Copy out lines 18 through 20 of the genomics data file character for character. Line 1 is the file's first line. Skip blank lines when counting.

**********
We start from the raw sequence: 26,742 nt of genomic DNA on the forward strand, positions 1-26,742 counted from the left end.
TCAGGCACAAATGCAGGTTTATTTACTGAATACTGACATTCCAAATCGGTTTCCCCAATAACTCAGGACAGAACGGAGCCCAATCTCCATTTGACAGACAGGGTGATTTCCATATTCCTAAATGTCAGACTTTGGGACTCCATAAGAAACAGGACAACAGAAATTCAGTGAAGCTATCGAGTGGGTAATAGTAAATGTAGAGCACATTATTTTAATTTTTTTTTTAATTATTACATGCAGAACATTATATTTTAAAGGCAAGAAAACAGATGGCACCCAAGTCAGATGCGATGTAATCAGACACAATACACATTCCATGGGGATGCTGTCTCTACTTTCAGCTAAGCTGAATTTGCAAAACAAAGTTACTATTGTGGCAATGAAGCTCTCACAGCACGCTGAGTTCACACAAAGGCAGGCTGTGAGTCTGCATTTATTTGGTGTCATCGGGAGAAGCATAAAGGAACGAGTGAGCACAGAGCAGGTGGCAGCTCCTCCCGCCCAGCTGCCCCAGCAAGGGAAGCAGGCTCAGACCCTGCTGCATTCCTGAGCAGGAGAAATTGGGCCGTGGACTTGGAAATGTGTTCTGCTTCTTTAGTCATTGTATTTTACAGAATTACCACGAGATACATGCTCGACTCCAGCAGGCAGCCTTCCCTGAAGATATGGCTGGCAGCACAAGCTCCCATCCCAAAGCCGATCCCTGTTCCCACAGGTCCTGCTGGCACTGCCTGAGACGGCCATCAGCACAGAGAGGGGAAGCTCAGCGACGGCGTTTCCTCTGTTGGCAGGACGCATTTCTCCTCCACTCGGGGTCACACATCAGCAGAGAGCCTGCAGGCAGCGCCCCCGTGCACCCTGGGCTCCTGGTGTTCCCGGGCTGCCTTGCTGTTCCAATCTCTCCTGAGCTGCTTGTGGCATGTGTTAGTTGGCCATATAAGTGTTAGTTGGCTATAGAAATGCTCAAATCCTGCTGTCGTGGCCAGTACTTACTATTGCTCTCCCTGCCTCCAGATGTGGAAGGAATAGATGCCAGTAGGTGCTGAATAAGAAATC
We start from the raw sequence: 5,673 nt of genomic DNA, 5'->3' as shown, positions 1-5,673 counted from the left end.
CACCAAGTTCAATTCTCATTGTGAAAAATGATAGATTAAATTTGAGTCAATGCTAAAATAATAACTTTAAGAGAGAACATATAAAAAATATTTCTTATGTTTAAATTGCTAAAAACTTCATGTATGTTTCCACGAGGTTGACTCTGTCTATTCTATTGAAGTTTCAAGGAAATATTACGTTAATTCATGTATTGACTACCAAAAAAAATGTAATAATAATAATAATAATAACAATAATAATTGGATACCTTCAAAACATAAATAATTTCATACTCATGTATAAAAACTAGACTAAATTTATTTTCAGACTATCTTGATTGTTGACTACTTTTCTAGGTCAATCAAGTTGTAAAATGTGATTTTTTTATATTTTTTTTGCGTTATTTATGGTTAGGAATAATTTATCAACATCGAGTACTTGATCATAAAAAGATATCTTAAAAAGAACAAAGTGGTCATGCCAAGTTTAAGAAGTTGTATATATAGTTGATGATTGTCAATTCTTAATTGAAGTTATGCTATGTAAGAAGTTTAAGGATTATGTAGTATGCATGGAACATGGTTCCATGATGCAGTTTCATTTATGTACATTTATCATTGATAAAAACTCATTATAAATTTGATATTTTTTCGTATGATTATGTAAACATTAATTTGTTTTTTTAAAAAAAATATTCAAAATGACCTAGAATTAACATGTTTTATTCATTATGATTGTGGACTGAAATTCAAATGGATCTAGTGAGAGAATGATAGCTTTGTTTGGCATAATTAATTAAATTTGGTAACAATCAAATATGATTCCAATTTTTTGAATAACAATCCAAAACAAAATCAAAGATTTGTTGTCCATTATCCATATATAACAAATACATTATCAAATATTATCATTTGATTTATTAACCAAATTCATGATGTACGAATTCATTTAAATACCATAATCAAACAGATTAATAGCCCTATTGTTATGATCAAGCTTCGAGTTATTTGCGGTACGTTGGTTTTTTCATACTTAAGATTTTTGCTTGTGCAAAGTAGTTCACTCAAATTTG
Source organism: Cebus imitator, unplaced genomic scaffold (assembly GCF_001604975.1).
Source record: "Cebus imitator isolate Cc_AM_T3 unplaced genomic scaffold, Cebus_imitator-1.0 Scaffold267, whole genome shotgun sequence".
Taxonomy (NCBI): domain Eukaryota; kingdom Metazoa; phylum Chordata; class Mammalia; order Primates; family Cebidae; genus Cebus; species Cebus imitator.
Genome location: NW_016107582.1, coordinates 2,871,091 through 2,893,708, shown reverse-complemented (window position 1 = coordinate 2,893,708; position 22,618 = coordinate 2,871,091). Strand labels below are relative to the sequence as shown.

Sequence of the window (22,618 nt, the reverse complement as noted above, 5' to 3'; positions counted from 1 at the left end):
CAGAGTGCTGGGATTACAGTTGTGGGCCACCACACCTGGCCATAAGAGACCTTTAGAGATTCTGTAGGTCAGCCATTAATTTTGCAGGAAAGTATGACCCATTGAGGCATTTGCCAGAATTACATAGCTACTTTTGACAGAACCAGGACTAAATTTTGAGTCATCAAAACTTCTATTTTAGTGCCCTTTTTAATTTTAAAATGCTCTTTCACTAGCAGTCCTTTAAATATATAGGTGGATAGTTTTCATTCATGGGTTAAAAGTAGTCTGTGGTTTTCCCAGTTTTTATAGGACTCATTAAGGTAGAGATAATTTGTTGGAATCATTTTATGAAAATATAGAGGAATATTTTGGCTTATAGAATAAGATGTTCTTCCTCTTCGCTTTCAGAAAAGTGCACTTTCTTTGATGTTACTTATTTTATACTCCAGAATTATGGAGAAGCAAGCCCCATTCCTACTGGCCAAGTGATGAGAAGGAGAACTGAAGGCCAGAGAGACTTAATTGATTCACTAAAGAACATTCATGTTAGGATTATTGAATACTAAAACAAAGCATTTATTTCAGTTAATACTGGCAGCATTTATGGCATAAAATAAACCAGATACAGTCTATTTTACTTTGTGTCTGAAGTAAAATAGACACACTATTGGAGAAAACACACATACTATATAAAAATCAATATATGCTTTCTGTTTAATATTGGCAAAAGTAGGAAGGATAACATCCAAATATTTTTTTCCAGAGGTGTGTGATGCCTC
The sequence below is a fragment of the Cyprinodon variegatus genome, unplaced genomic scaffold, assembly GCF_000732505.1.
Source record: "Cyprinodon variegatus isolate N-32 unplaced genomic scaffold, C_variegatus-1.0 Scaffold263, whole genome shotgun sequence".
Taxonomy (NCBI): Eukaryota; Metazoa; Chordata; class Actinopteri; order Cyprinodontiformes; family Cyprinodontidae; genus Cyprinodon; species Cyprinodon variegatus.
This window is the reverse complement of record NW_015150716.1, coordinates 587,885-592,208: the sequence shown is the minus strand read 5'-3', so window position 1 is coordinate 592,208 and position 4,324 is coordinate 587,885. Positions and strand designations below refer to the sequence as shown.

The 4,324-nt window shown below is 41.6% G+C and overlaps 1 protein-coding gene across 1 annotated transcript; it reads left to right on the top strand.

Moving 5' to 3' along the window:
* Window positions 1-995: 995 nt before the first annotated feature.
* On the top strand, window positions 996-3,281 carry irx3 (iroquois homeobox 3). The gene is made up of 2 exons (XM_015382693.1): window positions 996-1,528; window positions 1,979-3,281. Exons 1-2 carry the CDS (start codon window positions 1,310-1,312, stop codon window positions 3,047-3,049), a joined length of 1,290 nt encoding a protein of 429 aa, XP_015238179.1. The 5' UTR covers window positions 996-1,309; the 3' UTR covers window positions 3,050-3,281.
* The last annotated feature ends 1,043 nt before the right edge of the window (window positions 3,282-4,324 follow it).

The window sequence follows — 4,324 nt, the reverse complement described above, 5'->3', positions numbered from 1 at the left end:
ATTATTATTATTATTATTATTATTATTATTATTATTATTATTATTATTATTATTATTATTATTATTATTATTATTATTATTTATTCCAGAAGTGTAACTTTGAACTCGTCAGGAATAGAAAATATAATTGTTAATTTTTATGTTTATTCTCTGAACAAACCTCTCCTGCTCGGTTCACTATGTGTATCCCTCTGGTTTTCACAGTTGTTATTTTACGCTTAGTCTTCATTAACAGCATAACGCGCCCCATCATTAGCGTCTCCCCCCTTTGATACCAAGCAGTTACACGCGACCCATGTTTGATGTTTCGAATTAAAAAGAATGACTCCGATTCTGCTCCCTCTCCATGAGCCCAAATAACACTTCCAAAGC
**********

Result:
* On the top strand, window positions 996-3,281 carry irx3 (iroquois homeobox 3). The gene is made up of 2 exons (XM_015382693.1): window positions 996-1,528; window positions 1,979-3,281. Exons 1-2 carry the CDS (start codon window positions 1,310-1,312, stop codon window positions 3,047-3,049), a joined length of 1,290 nt encoding a protein of 429 aa, XP_015238179.1. The 5' UTR covers window positions 996-1,309; the 3' UTR covers window positions 3,050-3,281.
* The last annotated feature ends 1,043 nt before the right edge of the window (window positions 3,282-4,324 follow it).

The window sequence follows — 4,324 nt, the reverse complement described above, 5'->3', positions numbered from 1 at the left end: